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For those working in pain management: 

Have you changed your practices at all since the opioid epidemic has been getting so much media attention recently? If so, how? 

Do any of you have good strategies that you have developed for patients on long acting opioids who come in complaining of a new acute injury every visit (ex. tooth pain, minor MVA, laceration, fall, etc.) that they claim their usual medication is not controlling? 

At your clinics do patients typically see the same provider? If you are seeing another provider's patient how do you handle it? Do you change the treatment plan to fit how you practice or do you keep the same treatment plan since it is the first time you are seeing them? 

I appreciate any and all responses. Thanks

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  • 4 months later...

As an ER provider, I am very interested in this.  Also what do you do when the person comes in and says "the ER gave it to me!"  I have heard about contracts that say no pain meds from anyone, only the pain management. Is this truly in a contract or is every contract different?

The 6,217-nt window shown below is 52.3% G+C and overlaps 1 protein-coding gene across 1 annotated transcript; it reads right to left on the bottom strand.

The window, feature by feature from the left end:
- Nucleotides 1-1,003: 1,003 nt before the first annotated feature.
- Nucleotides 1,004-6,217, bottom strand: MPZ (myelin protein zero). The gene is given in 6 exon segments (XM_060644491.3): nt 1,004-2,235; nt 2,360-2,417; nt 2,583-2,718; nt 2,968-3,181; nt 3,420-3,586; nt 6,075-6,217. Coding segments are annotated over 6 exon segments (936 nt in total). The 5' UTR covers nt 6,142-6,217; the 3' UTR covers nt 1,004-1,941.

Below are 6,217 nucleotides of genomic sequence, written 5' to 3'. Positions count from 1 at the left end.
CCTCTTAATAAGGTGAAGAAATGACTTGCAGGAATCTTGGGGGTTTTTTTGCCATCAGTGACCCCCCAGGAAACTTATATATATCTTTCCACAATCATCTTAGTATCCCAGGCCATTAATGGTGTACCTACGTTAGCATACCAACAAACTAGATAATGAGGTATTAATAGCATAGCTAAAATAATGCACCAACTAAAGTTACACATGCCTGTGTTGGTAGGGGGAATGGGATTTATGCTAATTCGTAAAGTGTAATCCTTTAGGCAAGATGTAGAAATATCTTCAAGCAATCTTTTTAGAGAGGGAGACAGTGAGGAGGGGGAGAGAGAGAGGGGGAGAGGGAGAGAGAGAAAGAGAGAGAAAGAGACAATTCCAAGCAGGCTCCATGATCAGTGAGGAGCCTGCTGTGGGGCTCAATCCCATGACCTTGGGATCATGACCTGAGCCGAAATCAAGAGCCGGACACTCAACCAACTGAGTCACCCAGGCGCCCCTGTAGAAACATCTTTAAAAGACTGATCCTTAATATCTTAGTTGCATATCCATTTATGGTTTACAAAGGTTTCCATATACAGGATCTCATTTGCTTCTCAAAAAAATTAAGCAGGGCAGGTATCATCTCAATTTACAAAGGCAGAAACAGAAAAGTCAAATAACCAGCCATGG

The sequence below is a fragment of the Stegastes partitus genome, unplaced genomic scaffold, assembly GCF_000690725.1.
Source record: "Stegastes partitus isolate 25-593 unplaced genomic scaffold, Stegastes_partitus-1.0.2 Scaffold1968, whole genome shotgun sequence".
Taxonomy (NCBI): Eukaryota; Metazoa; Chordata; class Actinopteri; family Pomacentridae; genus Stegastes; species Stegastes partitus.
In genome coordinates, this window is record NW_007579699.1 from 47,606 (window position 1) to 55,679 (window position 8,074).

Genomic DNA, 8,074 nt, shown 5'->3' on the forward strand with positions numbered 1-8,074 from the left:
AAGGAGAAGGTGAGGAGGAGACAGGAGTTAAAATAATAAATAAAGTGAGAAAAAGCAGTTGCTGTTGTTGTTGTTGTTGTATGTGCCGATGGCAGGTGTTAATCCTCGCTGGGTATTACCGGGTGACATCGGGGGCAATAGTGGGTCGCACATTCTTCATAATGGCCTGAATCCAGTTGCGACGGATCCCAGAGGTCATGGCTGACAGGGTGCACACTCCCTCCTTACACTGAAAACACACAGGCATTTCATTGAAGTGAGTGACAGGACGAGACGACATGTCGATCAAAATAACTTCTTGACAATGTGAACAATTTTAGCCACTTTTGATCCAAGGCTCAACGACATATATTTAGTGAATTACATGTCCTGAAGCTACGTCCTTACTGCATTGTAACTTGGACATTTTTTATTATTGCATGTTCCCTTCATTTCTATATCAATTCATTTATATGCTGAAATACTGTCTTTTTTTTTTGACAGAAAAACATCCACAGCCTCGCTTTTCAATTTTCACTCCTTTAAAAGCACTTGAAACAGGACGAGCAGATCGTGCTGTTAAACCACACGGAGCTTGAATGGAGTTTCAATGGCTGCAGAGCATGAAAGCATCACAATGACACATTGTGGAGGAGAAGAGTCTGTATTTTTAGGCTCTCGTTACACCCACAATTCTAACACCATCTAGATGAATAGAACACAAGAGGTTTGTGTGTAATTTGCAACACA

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  • 2 months later...

I am sure that every contract is different. At our pain clinic we require patient's to call us if they receive a prescription from any other provider outside our office. At that point we can decide whether or not they should fill it (usually only make exceptions if they cannot be evaluated within the next 24 hours). If they filled an outside prescription without us knowing until we look at their PDMP then they violated the contract and typically move from being evaluated every month to every 2 weeks with random pill counts and UDS.

But yes, rule of thumb is absolutely no pain medication from any other provider.

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